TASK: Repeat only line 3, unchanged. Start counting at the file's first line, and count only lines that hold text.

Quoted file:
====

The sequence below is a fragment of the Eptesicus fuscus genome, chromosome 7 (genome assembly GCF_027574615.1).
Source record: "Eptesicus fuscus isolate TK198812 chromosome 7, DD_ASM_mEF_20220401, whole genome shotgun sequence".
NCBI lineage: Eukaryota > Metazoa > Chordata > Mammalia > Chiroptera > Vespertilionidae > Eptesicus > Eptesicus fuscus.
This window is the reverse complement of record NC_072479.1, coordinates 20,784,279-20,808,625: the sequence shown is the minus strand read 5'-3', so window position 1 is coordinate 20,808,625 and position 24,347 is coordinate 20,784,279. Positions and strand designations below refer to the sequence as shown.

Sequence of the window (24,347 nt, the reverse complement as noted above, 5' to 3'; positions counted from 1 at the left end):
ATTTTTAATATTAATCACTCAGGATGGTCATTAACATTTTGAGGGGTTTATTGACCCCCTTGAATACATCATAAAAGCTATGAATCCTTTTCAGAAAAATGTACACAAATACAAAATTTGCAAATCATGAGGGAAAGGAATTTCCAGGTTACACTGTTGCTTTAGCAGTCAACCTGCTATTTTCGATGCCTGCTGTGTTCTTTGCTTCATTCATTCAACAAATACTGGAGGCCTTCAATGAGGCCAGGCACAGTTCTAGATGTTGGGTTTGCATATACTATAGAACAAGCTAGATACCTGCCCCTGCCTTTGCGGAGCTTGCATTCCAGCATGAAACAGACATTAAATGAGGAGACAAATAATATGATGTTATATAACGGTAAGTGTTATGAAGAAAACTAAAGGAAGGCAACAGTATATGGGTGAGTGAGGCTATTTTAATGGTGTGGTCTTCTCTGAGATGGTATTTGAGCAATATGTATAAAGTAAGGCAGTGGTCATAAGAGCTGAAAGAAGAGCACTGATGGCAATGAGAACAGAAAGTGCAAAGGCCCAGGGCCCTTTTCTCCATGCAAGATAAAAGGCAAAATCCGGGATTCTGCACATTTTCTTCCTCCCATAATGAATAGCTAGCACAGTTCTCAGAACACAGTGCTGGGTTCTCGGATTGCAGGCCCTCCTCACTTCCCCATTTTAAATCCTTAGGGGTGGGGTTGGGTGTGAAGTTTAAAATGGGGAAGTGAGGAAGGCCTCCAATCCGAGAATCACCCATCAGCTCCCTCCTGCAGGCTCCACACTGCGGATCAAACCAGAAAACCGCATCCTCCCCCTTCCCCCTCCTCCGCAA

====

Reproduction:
NCBI lineage: Eukaryota > Metazoa > Chordata > Mammalia > Chiroptera > Vespertilionidae > Eptesicus > Eptesicus fuscus.